Security assistance depends on supporting both the militaries and the governments in weak states. Critics argue that security assistance undermines local government institutions and enables undisciplined host-nations to abuse human rights. Why should the U.S. struggle to build strong armies in weak states? Engaging weak states is in our interest, say the authors, because weak states often have governments that lack legitimacy and national identity, and thus provide environments conducive to insurgency and terrorism. Nonetheless, if we offer the right combination of carrots-and-sticks, we can encourage host-nations to reform their armed forces without undermining domestic political stability.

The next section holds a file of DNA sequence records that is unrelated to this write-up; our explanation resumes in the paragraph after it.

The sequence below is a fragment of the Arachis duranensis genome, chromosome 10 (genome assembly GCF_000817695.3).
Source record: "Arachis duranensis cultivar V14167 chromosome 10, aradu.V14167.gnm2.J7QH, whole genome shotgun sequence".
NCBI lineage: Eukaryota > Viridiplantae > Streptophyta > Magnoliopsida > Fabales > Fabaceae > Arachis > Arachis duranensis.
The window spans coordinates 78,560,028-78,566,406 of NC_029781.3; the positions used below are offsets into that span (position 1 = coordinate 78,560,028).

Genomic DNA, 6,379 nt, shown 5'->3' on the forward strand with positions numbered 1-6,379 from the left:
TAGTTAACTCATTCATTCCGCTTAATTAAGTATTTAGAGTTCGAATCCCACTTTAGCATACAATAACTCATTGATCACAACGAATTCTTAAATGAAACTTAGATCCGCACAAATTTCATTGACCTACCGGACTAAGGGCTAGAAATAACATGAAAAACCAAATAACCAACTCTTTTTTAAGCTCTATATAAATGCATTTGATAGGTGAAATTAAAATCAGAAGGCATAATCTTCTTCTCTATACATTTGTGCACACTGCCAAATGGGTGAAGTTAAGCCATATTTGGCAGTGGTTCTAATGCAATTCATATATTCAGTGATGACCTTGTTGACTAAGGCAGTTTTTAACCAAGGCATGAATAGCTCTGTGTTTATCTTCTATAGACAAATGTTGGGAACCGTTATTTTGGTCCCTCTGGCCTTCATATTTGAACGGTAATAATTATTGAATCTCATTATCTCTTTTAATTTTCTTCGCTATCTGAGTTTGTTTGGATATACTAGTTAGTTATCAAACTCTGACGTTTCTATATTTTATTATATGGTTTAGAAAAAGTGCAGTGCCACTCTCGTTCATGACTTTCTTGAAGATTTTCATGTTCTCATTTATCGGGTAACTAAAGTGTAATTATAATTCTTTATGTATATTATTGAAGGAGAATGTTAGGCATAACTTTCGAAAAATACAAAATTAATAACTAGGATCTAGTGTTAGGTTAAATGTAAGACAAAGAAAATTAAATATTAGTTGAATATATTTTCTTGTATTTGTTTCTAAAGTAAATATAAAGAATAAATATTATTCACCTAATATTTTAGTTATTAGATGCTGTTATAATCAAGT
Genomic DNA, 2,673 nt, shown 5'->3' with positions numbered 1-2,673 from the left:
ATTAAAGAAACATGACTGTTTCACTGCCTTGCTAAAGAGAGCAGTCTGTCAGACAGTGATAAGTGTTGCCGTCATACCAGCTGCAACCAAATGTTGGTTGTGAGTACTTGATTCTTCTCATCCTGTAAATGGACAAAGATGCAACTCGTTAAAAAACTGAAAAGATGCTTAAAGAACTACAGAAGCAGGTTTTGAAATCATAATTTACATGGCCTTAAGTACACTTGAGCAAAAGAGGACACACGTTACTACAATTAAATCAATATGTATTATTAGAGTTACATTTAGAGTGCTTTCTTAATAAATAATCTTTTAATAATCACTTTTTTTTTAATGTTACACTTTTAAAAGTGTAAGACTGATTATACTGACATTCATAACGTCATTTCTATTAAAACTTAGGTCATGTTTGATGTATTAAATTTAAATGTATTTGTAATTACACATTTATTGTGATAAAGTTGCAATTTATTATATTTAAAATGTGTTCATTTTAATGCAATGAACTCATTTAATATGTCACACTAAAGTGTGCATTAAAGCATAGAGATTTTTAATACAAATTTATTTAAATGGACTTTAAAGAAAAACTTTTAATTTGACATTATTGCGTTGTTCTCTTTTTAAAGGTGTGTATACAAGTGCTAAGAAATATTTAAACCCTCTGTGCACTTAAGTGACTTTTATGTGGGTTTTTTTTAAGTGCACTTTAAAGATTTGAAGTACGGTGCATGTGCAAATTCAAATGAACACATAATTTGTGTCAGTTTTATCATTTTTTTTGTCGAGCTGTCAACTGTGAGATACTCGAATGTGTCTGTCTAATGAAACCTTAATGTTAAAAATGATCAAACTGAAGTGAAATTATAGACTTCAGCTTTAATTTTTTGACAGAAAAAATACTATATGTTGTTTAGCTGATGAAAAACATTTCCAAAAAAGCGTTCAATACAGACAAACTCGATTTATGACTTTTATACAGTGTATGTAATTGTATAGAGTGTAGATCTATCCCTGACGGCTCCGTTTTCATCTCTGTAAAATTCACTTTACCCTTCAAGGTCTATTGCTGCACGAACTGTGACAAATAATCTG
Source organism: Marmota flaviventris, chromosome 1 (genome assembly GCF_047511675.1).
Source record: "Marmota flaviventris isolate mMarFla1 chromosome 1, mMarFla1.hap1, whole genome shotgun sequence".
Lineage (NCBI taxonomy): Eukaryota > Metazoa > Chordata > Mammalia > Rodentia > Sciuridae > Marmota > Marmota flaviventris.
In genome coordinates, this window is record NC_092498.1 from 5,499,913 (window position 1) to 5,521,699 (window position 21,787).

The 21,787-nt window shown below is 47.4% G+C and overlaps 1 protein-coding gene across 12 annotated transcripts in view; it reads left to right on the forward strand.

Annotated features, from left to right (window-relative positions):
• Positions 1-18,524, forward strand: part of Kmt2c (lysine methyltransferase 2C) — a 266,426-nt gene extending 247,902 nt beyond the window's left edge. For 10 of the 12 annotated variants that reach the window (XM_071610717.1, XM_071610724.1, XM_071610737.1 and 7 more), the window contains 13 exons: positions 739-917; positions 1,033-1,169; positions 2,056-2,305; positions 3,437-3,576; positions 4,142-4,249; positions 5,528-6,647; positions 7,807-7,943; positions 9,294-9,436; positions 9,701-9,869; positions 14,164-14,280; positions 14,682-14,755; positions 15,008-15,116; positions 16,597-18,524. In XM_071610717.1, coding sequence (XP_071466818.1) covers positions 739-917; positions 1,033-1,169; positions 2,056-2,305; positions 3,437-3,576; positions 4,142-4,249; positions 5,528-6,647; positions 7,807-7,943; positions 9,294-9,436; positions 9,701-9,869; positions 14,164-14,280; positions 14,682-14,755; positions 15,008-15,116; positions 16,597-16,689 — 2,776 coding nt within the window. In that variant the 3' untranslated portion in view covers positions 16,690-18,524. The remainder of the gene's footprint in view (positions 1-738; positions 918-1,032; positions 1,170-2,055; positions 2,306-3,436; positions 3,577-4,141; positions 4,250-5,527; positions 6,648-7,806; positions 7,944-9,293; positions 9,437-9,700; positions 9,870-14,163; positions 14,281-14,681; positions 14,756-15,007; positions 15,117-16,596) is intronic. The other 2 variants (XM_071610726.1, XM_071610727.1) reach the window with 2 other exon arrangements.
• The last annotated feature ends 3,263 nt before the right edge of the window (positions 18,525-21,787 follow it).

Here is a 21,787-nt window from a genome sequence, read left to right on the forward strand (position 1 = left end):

Matisek, Jahara & William Reno (2019) Getting American Security Force Assistance Right: Political Context Matters, Joint Force Quarterly 92: 65–73.